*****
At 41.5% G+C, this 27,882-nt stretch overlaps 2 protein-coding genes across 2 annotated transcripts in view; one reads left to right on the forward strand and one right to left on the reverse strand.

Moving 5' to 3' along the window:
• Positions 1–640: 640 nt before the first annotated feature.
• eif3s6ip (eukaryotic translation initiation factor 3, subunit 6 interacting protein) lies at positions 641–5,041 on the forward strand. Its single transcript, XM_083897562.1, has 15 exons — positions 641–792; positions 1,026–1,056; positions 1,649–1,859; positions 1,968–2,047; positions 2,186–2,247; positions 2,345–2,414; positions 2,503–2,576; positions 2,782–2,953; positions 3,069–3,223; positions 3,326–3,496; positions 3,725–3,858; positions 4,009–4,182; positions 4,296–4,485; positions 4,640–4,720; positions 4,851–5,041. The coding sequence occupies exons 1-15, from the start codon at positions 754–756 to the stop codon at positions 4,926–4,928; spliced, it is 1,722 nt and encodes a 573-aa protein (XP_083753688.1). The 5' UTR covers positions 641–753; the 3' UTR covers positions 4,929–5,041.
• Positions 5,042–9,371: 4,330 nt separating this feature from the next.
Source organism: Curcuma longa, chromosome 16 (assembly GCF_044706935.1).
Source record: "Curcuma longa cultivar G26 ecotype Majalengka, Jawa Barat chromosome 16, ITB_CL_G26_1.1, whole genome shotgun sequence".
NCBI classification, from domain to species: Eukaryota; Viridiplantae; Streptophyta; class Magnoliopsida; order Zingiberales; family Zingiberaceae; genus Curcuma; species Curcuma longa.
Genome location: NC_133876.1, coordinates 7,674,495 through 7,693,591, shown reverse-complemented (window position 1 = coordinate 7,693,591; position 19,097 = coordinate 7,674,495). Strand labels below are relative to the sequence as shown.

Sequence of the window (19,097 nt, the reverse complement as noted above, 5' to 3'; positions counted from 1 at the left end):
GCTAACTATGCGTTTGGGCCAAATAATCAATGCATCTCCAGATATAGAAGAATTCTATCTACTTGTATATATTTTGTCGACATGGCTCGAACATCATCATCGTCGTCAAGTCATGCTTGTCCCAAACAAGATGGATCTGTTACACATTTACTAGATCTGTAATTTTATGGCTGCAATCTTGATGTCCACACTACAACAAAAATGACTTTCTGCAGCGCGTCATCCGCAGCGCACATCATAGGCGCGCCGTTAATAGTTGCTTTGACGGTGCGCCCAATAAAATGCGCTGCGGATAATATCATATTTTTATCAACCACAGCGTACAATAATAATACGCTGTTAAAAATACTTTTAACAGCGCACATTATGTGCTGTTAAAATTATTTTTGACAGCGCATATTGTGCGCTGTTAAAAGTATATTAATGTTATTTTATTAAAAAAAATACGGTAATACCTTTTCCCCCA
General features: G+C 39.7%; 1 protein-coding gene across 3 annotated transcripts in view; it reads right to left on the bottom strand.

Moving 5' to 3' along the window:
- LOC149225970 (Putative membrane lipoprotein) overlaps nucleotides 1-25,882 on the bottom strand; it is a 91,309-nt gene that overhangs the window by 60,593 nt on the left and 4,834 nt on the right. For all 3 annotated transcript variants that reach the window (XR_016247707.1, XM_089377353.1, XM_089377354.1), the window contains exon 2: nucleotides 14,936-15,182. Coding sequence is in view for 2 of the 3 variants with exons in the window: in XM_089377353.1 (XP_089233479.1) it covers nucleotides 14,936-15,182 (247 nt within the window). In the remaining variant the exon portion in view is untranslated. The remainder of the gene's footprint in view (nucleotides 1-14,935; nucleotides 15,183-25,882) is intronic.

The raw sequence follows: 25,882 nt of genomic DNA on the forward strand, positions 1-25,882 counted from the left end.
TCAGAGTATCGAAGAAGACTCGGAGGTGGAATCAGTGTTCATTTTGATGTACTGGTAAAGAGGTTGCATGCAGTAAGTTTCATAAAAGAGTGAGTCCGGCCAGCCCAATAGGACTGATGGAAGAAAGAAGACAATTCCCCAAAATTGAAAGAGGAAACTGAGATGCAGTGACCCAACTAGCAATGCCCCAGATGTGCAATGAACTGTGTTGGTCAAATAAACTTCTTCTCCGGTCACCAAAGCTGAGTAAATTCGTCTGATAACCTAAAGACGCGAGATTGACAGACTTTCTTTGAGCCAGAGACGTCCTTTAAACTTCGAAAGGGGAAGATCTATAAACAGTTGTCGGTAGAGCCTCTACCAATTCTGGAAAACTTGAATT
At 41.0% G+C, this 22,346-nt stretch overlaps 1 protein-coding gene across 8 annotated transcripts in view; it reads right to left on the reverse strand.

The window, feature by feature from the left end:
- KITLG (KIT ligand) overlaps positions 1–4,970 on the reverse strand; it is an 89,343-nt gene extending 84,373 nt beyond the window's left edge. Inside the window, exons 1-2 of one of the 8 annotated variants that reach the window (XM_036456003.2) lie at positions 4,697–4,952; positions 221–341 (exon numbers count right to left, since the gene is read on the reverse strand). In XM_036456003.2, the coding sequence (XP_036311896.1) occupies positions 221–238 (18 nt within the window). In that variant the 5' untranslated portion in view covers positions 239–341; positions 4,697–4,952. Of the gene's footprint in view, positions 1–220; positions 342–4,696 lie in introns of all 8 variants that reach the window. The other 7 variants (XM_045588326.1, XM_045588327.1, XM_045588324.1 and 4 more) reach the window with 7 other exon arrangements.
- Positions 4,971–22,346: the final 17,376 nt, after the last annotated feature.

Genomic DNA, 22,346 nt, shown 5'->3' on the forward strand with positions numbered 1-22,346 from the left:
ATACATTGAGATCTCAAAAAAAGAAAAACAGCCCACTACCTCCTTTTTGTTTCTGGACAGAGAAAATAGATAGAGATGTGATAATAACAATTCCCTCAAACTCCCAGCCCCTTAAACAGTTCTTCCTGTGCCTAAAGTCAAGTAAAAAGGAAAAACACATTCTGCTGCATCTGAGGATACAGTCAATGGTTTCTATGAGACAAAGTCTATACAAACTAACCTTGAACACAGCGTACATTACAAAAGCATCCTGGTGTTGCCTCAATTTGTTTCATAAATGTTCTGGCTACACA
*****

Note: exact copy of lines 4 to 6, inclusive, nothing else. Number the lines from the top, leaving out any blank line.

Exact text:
• eif3s6ip (eukaryotic translation initiation factor 3, subunit 6 interacting protein) lies at positions 641–5,041 on the forward strand. Its single transcript, XM_083897562.1, has 15 exons — positions 641–792; positions 1,026–1,056; positions 1,649–1,859; positions 1,968–2,047; positions 2,186–2,247; positions 2,345–2,414; positions 2,503–2,576; positions 2,782–2,953; positions 3,069–3,223; positions 3,326–3,496; positions 3,725–3,858; positions 4,009–4,182; positions 4,296–4,485; positions 4,640–4,720; positions 4,851–5,041. The coding sequence occupies exons 1-15, from the start codon at positions 754–756 to the stop codon at positions 4,926–4,928; spliced, it is 1,722 nt and encodes a 573-aa protein (XP_083753688.1). The 5' UTR covers positions 641–753; the 3' UTR covers positions 4,929–5,041.
• Positions 5,042–9,371: 4,330 nt separating this feature from the next.
Source organism: Curcuma longa, chromosome 16 (assembly GCF_044706935.1).